US$3m renovation work begin on Nkrumah Mausoleum
Government, through the Ministry of Tourism, Arts and Culture, has commenced rehabilitation and modernisation work on the Kwame Nkrumah Memorial Park to transform it into a world-class tourism park.
The facility, popularly known as the Kwame Nkrumah Mausoleum, was built in 1992 but closed to the public in the recent past. According to the Tourism Ministry, it is currently not attractive to visitors.
At the official sod-cutting ceremony to begin rehabilitation work on the facility, Tourism Minister Dr. Ibrahim Mohammed Awal said: “The current status of the park is not attractive to visitors, and is also not able to generate sufficient revenue to sustain itself”.
Past governments, he said, have not been able to support the park with adequate budgetary allocations, which has contributed to its deterioration, adding: “It was therefore expedient to close it down for a complete renovation”.
Before the COVID-19 pandemic, the park was registering an average 98,000 visitors annually. However, it is anticipated that visitor numbers will increase significantly from the current number to 400,000 annual tourists after rehabilitation.
Renovation of the facility, which is being supported by the World Bank Tourism Development Project, the Minister said, will entail total refurbishment of the Mausoleum and the Park; a new Presidential library, training centre; a new restaurant, VVIP lounge; and an artistic freedom wall as well as music and a light-fountain.
When completed by April 2023, the park is expected to create an additional 50 jobs and many indirect jobs to boost the country’s travel and tourism trade.
“The project is billed to be completed in nine months’ time, which is April 2023; but more importantly, we want to complete the facelift to coincide with the country’s Independence anniversary,” Dr. Awal said.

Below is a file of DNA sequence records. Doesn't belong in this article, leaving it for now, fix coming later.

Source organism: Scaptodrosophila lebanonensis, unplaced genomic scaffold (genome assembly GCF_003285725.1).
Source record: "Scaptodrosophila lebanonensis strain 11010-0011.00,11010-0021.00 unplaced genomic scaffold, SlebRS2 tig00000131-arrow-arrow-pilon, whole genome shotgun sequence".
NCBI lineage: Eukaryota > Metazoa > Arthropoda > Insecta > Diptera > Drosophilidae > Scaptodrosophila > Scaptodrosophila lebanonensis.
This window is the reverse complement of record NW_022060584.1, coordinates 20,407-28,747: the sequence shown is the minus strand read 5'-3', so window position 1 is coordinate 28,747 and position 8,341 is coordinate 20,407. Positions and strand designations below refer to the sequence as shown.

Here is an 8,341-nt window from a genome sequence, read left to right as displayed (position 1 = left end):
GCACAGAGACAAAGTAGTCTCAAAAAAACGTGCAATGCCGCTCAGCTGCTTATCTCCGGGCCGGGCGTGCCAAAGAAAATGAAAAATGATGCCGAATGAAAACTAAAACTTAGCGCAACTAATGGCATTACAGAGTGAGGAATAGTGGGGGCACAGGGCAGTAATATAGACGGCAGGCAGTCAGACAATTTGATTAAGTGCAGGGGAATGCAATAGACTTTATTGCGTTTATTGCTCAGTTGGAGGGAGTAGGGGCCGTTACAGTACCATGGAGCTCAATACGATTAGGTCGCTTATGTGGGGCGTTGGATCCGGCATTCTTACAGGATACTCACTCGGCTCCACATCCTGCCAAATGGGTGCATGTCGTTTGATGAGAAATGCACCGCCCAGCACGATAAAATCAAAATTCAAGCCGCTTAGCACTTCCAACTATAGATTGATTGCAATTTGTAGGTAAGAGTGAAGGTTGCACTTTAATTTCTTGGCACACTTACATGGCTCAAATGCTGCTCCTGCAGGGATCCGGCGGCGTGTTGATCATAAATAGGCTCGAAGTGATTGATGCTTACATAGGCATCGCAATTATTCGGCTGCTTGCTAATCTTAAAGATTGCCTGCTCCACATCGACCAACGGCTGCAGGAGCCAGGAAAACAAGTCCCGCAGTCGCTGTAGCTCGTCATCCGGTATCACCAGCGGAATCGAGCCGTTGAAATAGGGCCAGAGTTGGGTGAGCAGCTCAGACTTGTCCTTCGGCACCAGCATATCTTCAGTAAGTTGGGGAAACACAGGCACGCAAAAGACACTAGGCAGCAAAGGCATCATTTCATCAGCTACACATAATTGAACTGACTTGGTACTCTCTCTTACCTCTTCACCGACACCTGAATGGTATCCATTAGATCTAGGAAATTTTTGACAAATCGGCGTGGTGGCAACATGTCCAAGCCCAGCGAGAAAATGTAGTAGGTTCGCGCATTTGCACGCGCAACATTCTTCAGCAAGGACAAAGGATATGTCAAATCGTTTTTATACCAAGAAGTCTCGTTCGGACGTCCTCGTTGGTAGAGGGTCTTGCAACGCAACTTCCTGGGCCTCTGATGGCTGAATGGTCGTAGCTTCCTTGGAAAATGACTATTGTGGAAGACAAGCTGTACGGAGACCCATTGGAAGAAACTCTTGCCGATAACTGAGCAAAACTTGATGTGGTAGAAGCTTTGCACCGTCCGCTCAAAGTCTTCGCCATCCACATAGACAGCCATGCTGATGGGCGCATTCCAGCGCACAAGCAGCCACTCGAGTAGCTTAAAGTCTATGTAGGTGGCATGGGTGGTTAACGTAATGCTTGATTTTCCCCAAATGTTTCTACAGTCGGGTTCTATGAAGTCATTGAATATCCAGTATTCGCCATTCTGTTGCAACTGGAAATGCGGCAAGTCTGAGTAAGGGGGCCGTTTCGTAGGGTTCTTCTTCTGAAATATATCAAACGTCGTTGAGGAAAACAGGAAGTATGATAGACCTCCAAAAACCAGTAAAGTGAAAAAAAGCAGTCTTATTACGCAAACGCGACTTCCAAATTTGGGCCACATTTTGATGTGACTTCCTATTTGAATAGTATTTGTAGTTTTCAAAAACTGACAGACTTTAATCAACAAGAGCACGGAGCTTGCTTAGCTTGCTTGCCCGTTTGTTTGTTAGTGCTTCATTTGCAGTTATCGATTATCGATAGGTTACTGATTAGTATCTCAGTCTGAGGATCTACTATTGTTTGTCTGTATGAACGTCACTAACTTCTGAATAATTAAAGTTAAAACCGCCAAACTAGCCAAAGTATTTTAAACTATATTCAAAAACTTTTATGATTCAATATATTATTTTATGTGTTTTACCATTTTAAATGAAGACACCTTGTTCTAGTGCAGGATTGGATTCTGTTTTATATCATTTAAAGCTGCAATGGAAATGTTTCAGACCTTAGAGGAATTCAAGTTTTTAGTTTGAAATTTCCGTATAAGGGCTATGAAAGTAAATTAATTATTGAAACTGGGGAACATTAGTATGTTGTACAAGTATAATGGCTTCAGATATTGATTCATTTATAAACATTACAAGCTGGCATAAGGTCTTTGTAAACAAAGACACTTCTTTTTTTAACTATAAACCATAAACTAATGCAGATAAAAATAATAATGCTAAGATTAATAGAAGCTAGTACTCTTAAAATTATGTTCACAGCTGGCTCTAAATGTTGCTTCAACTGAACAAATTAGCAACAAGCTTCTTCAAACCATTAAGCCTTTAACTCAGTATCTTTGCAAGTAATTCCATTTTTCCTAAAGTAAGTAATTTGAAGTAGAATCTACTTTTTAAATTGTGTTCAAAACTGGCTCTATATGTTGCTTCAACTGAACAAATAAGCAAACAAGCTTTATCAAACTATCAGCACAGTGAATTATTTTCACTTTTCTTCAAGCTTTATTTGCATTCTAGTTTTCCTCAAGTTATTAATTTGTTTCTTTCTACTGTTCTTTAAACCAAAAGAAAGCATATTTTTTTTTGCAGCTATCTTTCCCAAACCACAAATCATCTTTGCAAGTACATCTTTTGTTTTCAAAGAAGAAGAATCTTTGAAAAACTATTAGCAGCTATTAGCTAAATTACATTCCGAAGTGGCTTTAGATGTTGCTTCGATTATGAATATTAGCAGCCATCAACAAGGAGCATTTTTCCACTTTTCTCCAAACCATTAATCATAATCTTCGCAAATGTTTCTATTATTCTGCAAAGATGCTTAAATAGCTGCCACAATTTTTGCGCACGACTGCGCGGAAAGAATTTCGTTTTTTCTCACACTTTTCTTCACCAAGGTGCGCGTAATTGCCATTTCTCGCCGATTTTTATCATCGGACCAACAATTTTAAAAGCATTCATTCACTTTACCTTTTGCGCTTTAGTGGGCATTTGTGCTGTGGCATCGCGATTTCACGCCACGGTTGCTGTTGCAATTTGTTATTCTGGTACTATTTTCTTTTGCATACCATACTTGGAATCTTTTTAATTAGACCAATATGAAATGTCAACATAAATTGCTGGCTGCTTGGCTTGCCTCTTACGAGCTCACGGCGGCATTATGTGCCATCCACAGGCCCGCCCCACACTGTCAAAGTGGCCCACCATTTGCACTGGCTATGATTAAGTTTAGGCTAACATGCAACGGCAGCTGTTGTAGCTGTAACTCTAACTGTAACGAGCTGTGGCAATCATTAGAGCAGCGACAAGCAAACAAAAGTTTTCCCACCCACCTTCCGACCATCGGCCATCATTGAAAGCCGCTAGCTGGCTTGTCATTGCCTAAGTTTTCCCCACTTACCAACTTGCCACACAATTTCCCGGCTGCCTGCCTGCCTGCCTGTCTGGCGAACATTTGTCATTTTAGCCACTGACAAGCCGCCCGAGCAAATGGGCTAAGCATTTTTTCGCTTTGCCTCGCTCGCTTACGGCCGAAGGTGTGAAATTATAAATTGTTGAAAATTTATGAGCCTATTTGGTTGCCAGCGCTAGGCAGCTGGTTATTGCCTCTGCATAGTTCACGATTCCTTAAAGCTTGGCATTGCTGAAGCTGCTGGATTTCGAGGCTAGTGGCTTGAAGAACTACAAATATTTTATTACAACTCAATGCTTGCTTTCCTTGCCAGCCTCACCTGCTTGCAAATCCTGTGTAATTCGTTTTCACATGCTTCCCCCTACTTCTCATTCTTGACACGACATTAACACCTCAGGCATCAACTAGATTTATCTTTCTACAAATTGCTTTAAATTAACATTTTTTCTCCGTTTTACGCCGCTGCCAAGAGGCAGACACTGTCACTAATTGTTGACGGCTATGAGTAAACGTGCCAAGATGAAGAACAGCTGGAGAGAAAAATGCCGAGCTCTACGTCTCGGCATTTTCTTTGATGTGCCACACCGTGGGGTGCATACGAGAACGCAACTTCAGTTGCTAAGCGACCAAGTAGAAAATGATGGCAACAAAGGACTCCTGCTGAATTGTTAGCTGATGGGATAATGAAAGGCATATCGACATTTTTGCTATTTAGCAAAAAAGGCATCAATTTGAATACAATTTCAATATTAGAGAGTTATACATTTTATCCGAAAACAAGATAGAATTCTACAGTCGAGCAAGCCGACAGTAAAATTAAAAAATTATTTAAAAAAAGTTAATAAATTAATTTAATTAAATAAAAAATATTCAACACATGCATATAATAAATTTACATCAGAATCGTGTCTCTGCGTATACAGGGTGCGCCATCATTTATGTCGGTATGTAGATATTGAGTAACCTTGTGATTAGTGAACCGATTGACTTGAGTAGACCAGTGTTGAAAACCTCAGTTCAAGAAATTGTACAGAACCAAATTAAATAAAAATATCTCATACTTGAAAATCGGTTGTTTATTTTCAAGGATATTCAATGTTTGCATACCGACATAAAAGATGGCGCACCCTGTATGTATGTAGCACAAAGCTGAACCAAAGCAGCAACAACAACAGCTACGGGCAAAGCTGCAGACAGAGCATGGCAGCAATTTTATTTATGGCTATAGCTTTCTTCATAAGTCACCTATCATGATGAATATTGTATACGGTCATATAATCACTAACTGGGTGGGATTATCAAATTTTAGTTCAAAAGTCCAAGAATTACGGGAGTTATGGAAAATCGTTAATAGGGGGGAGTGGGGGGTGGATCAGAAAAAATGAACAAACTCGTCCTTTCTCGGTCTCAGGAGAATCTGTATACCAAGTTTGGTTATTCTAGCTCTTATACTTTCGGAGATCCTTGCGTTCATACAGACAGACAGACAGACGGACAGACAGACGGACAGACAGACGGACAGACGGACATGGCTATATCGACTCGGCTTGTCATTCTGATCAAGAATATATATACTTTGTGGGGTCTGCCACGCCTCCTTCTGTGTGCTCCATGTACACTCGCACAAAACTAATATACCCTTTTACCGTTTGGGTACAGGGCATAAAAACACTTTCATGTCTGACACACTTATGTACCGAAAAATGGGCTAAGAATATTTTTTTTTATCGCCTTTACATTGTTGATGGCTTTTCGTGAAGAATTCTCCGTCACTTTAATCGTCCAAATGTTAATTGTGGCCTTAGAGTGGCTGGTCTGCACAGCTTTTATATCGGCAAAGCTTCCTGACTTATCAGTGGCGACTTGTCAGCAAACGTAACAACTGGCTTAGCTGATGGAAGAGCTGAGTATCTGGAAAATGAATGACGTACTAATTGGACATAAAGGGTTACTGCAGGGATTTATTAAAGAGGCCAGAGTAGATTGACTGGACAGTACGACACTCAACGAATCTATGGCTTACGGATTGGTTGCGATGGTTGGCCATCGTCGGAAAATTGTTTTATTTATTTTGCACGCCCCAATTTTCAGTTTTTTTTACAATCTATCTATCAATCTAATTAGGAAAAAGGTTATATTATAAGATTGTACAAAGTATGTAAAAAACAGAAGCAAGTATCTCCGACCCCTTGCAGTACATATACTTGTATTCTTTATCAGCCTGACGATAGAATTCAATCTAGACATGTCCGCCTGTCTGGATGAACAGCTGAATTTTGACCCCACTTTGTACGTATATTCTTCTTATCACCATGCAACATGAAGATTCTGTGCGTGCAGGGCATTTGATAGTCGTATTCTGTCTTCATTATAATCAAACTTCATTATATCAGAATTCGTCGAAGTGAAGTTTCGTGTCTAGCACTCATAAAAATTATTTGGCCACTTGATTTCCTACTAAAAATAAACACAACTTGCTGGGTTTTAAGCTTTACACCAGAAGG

With the easing of COVID-19 restrictions and resumption of international travel, Dr. Awal indicated that Ghana continues to anticipate a surge in visitor-numbers to one million international arrivals this year, with a corresponding revenue of US$2billion.
“With these plans, we therefore need to enhance our customer care orientation – which requires that all players along the tourism value chain be customer-focused to make the plan attainable,” he said.
The World Bank Group’s Programme Leader and Lead Specialist, Dr. Patrick Mullen, said there is a need to expand the economic impact of tourism to bring massive benefits for Ghanaians.
“The decision to renovate this facility is a feasible strategy that the World Bank supports, and it is proud to be associated with a nation such as this with a proud history. This is important not just for Ghanaians to memorialise and celebrate Dr. Kwame Nkrumah, but the entire region and the world,” Dr. Mullen noted.
Information Minister Kojo Oppong Nkrumah expressed optimism that the bouncing-back of tourism after the pandemic will serve as major tool in job-creation.
He asked media organisations, particularly radio and television stations, to design tourism-related programmes which drive visitor traffic into the country.